This unfussy barbecue side second course proves that sometimes the simplest way is the best.
Often, lunch barbecue spots around Texas includes a scoop of brown pinto beans on your plate. Different from mashed or refried versions, these beans are long-simmered with pork in a velvety, savory broth and are tender, flavorful, and creamy.
Dried pinto beans are the traditional choice for this second course. They are speckled, Jackson Pollock–style, until you cook them, and then the speckles disappear. They were ideal for a home on the range in the days before refrigeration: light enough to transport, packed with protein, shelf-stable for long chuck wagon journeys, and perfectly happy to bubble away unattended while homesteaders took care of other tasks.
To bring this tasty side second course to the test kitchen, I armed myself with heavy pots and several pounds of pinto beans and got to work on some existing recipes for my tasters to sample. A few called for chili powder, which over-whelmed the earthy bean flavor and subtle sweetness of the pork. Other versions tasted unpleasantly salty or totally washed-out. And most simmered into muddy-looking, starchy messes.
I tackled bean texture first. Dried beans took several hours to cook, and a quick-soak method (adding the beans to boiling water and then letting them soak for an hour off the heat before simmering them) rushed the process too much; the beans swelled unevenly and burst. The best and simplest solution? Soak the beans in water overnight, a step often taken to gradually rehydrate them so that they cook relatively quickly (in about 1½ hours rather than 3 or 4 hours) and more evenly the next day.
Since I was soaking the beans, I added salt to the water to create a brine. Just as a salty brine penetrates chicken and makes it more moist, a brine similarly seasons beans. It also softens the beans’ skins, making them more pliable so that when you boil them the next day, the skins stretch but don’t burst.
When I was ready to cook the beans, I drained them and covered them with fresh water (3 quarts was just enough). I added a little salt to the cooking water; our science editor advised that this would ensure fully tender skins.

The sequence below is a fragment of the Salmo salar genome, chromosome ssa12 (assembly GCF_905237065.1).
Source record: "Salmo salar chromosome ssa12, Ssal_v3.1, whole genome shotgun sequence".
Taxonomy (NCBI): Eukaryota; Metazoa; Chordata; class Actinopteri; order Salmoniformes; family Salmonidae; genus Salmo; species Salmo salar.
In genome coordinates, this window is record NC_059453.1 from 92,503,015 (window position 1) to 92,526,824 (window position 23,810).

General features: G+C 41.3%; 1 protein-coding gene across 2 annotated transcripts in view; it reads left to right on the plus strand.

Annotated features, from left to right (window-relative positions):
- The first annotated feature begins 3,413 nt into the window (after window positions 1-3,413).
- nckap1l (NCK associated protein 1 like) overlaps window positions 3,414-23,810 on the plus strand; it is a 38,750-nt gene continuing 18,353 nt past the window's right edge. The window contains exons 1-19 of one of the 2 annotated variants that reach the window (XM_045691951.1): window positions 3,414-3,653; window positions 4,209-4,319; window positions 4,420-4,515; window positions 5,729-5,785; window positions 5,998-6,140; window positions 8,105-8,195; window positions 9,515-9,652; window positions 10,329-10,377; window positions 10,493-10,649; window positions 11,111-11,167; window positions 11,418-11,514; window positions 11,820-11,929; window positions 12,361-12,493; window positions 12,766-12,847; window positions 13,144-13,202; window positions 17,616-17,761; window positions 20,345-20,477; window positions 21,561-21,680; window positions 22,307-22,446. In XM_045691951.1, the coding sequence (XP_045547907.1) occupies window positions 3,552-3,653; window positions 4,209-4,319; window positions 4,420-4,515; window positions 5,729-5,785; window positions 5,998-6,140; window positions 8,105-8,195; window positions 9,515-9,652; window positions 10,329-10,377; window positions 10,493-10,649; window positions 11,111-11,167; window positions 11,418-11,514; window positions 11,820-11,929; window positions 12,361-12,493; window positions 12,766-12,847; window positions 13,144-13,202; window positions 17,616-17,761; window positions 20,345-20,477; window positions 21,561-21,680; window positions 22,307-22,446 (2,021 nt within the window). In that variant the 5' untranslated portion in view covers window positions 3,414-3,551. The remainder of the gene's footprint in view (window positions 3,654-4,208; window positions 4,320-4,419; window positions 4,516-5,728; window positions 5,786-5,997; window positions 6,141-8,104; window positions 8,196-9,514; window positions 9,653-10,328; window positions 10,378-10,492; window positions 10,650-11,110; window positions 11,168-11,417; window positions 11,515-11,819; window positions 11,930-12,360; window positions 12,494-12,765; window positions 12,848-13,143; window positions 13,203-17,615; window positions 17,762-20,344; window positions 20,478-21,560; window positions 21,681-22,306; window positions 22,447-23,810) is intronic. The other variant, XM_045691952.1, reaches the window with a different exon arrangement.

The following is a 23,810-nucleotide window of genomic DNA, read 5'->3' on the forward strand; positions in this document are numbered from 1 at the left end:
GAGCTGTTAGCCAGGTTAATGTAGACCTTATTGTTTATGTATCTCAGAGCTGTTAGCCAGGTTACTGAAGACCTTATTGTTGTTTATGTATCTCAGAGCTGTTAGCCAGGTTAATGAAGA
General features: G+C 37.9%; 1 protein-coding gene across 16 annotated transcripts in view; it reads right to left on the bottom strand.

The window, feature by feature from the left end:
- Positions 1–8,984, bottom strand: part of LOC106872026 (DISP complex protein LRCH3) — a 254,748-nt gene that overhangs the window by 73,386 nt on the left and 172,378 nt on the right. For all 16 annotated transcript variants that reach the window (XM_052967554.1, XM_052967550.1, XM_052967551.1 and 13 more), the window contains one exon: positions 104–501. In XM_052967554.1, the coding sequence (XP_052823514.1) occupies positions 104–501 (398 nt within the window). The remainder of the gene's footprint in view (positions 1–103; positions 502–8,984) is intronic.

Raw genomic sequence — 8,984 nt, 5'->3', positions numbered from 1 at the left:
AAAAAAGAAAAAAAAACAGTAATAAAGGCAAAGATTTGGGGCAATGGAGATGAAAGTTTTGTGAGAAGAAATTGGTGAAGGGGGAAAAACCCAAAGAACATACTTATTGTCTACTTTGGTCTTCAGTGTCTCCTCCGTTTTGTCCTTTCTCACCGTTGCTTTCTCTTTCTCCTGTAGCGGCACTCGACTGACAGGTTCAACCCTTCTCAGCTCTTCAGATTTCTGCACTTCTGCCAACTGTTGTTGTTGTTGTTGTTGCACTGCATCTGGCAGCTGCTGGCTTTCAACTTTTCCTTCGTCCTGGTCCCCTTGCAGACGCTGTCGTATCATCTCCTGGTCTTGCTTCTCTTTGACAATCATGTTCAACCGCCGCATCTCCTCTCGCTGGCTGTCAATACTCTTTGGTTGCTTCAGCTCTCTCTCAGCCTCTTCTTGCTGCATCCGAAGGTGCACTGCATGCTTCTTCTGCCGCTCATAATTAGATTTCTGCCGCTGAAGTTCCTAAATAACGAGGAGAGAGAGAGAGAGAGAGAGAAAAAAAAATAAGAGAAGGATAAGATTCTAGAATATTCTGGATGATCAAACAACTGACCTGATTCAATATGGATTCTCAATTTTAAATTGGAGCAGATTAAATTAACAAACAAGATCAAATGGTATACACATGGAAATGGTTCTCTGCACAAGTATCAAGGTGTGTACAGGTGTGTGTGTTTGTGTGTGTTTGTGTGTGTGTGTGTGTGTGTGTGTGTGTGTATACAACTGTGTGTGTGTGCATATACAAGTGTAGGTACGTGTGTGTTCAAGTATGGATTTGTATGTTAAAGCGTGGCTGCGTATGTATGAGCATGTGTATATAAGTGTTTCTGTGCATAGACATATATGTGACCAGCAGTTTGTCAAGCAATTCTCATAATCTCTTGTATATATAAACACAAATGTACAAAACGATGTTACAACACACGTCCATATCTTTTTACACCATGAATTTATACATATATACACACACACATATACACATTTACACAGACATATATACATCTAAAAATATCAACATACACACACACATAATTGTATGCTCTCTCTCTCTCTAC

With the lid on my pot as the beans cooked, I couldn’t easily monitor their progress, and I worried they’d stick to the bottom of the pot. Cooking the beans uncovered meant that I could easily keep an eye on them. Another benefit was that the cooking liquid reduced, and I ended up with just the right amount for serving.
You’ll be tempted to taste these beans before they’re done, and you should. But even if you can bite through them after 30 or 45 minutes, they’re likely to be unevenly cooked at that stage. Let them go for the full 1½ hours; they’ll turn supremely creamy and will be infused with sweet and savory pork flavor. Plus, the reduced sauce will take on a soft, velvety texture, and you’ll have just enough to serve with the beans.
To keep things simple, I skipped the spices and relied solely on pork for flavor. But which pork product to use? Bacon lost its flavor after simmering, and the slices turned into fatty strands that were hard to fish out. Salt pork added much better pork flavor but was much too salty—even when I tried it without any extra salt. But a smoked ham hock was the real winner. This powerhouse ingredient added smoky complexity, rich pork flavor, and meaty, buttery sweetness to the broth.
This recipe from the recipe journal
A Case for Dried Beans
We tried canned beans in this recipe and boy, were we shocked. They were sour, tinny, and pasty. Compared with the dried beans, the difference was as vast as the west Texas scrubland. Stick with dried.
WORTH THE TIME
In this three-ingredient recipe, flavorful dried beans are a must.
by Cecelia Jenkins
Perhaps you will be interested to see how to grow and collect pinto beans:
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